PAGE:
Words can have the tendency to cause distraction rather than support focus, that's why we encourage not to use rap. If your child doesn’t like the music then the same thing will happen, the music will become a source of distraction rather than support. If it’s emotionally down, then those same emotions may crossover into the child, creating a distracting and difficult emotional environment for learning.
However, individual differences are real. You might find the enjoyment factor is greater than the tempo factor, or vice versa. What you need to do is find what songs get the brain in high gear for learning performance.
Why music works for ADHD
ADHD kids are thought to be deficient in certain neurotransmitters that are important for the brain to make connections.
"Neurotransmitter" sounds like a big word, but it is a simple concept. These are chemicals that help nerves transmit signals. When these chemicals are low, the brain becomes sluggish. It's like the engine needs oil. Music has been shown to increase these powerful and necessary neurotransmitters. Music also fires up the entire brain. It taps into left and right brain hemispheres, engaging both the left brain (logic, structure, and rhythm), and the right brain (creative, imaginary, and spatial aspects).
An active brain is a focused brain
The FastBraiin/ADHD individual utilizes the entire brain, all in microseconds, and they quickly respond to what they see, hear, and are quick to react. Music works on our emotional center, giving us a calming effect, which in turns allows the connection from our emotional center to our thinking center to improve, and actually allow us to learn easier, and respond with information better. In sports, the music in the brain results in a calmer brain, allowing the motor centers to give out signals quicker and with a better response - therefore, improvement in overall performance.
This doesn't mean we completely understand it either. Much of the benefits of music on ADHD focus are still a mystery. We probably will never unpack all the explanation, however, with ADHD music therapy gaining much attention, it seems promising to expect new and exciting breakthroughs in the field.
4 Action Steps for FastBraiin parents/kids and ADHD music
1. Get rid of preconceived
We all have them. And of lot of times they aren’t realistically grounded. Maybe your preconceived notion is that focus and learning can't happen together. Maybe you were always told to study in a quiet environment. And maybe that worked for you. But this is about what works best for your child. Or maybe you like to listen to Beethoven, but your child likes Bieber. Listen to your child on this one, and watch the results.
2. Figure out your child’s best ADHD music.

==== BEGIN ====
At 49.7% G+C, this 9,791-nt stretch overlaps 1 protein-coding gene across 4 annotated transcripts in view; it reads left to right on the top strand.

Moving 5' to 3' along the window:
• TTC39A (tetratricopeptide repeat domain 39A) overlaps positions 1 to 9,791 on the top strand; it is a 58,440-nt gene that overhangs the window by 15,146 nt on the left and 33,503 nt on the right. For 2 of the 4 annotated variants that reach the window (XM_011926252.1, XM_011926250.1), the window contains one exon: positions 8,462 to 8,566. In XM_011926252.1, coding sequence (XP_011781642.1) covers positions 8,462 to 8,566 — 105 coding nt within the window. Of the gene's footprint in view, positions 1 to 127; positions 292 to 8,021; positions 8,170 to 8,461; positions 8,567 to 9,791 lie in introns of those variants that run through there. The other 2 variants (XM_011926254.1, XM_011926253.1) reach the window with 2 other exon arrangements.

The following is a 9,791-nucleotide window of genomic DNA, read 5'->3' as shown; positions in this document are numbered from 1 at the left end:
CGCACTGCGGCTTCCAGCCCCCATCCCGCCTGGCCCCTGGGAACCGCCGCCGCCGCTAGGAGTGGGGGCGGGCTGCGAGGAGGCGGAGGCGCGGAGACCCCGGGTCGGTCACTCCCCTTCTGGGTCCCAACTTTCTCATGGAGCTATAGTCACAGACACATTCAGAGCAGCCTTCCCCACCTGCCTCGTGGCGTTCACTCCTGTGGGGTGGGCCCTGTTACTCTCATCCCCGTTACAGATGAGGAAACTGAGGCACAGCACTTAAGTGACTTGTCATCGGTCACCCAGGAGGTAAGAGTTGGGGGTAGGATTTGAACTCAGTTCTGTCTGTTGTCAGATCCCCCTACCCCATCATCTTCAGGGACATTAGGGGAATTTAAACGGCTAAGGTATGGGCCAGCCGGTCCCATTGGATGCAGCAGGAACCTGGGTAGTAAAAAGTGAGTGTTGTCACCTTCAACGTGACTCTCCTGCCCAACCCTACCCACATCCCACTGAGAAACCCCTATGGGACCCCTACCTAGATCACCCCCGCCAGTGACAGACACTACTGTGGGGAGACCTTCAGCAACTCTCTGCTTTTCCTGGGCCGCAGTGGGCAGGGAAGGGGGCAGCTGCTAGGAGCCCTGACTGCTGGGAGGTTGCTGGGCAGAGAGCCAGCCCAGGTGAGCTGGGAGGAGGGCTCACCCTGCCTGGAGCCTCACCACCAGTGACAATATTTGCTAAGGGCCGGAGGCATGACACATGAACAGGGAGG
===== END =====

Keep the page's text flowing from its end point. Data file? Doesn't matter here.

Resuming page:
Do the real work of figuring out what type/types of music work best with your child. Get a variety of songs and genres. Observe carefully. Ask your child for feedback. What does he/she like? Consider a combination of what he/she enjoys and what promotes the best focus. Find what doesn’t work, and stay away from it.
3. Create the proper learning environment for your child.
It’s a parent's responsibility to do all they can to help kids find their learning rhythm (no pun intended). Parents must find out how their ADHD child learns best, and do all they can, even with music, in the house, or at school, to promote these successful environments. We can’t make it rain, but we can prepare the field and hope it will. This may mean getting a little mp3 player or other audio device stationed next to where you child does their work. Ensure it's on during study times and that your child understands the value of it. Eventually, he or she will make it part of their study ritual.
One of our biggest ADHD parenting tips is to challenge parents to become advocates for their children outside the home.
This may mean advocating to your child's teacher to allow for music in the classroom. Some teachers are open to the idea of music. The only way to find out is to go and see. Talk to your teacher. Explain how music helps your child and ask for times where this can be made available for your child.We have had great success with teachers implementing music to help their ADHD kids concentrate. Sometimes this leads to group listening, and other times allows just for the individual child to bring in a music device and headphones for certain portions of class.
4. Encourage music in non-learning environments
Music is great for learning, but is also great for the ADHD mind while doing other activities as well. Consider having it on around the house during the morning or nighttime routine. Have it on while playing games. Put some in the background while having dinner. Who knows, maybe a little music might prevent those ADHD meltdowns from happening.